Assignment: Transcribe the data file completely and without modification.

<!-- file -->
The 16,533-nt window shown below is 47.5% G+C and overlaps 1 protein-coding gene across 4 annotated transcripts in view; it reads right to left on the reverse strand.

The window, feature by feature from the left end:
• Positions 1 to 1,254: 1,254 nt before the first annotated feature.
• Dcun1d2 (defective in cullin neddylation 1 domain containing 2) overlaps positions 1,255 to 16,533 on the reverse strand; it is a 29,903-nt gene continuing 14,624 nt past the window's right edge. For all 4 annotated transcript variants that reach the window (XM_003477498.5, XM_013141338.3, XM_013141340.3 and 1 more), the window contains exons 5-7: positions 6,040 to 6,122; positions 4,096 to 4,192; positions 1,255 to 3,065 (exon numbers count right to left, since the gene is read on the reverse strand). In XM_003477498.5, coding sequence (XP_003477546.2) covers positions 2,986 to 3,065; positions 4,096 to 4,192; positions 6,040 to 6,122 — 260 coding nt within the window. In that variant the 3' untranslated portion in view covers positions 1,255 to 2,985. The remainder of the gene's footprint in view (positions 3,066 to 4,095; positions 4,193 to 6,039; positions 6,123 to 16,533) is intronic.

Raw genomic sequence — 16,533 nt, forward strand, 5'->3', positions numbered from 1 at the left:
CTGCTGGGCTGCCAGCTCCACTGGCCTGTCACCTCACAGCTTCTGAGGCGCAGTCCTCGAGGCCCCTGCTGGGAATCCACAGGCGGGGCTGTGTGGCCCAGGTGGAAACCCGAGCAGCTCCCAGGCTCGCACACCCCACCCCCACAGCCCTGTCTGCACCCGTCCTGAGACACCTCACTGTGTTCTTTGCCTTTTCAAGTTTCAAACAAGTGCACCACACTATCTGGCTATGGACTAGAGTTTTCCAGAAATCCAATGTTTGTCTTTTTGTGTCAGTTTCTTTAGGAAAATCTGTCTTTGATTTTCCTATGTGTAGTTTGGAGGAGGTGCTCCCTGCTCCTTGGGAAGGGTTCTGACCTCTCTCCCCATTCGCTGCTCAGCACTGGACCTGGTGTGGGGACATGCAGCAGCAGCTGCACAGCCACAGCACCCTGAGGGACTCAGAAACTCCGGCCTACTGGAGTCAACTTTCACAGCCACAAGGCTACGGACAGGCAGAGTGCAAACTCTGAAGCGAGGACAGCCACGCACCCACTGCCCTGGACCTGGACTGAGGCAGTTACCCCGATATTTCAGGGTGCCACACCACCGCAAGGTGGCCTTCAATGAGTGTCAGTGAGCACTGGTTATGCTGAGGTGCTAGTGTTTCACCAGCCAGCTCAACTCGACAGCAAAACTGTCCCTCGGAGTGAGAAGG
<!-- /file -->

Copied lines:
The 16,533-nt window shown below is 47.5% G+C and overlaps 1 protein-coding gene across 4 annotated transcripts in view; it reads right to left on the reverse strand.

The window, feature by feature from the left end:
• Positions 1 to 1,254: 1,254 nt before the first annotated feature.
• Dcun1d2 (defective in cullin neddylation 1 domain containing 2) overlaps positions 1,255 to 16,533 on the reverse strand; it is a 29,903-nt gene continuing 14,624 nt past the window's right edge. For all 4 annotated transcript variants that reach the window (XM_003477498.5, XM_013141338.3, XM_013141340.3 and 1 more), the window contains exons 5-7: positions 6,040 to 6,122; positions 4,096 to 4,192; positions 1,255 to 3,065 (exon numbers count right to left, since the gene is read on the reverse strand). In XM_003477498.5, coding sequence (XP_003477546.2) covers positions 2,986 to 3,065; positions 4,096 to 4,192; positions 6,040 to 6,122 — 260 coding nt within the window. In that variant the 3' untranslated portion in view covers positions 1,255 to 2,985. The remainder of the gene's footprint in view (positions 3,066 to 4,095; positions 4,193 to 6,039; positions 6,123 to 16,533) is intronic.

Raw genomic sequence — 16,533 nt, forward strand, 5'->3', positions numbered from 1 at the left:
CTGCTGGGCTGCCAGCTCCACTGGCCTGTCACCTCACAGCTTCTGAGGCGCAGTCCTCGAGGCCCCTGCTGGGAATCCACAGGCGGGGCTGTGTGGCCCAGGTGGAAACCCGAGCAGCTCCCAGGCTCGCACACCCCACCCCCACAGCCCTGTCTGCACCCGTCCTGAGACACCTCACTGTGTTCTTTGCCTTTTCAAGTTTCAAACAAGTGCACCACACTATCTGGCTATGGACTAGAGTTTTCCAGAAATCCAATGTTTGTCTTTTTGTGTCAGTTTCTTTAGGAAAATCTGTCTTTGATTTTCCTATGTGTAGTTTGGAGGAGGTGCTCCCTGCTCCTTGGGAAGGGTTCTGACCTCTCTCCCCATTCGCTGCTCAGCACTGGACCTGGTGTGGGGACATGCAGCAGCAGCTGCACAGCCACAGCACCCTGAGGGACTCAGAAACTCCGGCCTACTGGAGTCAACTTTCACAGCCACAAGGCTACGGACAGGCAGAGTGCAAACTCTGAAGCGAGGACAGCCACGCACCCACTGCCCTGGACCTGGACTGAGGCAGTTACCCCGATATTTCAGGGTGCCACACCACCGCAAGGTGGCCTTCAATGAGTGTCAGTGAGCACTGGTTATGCTGAGGTGCTAGTGTTTCACCAGCCAGCTCAACTCGACAGCAAAACTGTCCCTCGGAGTGAGAAGG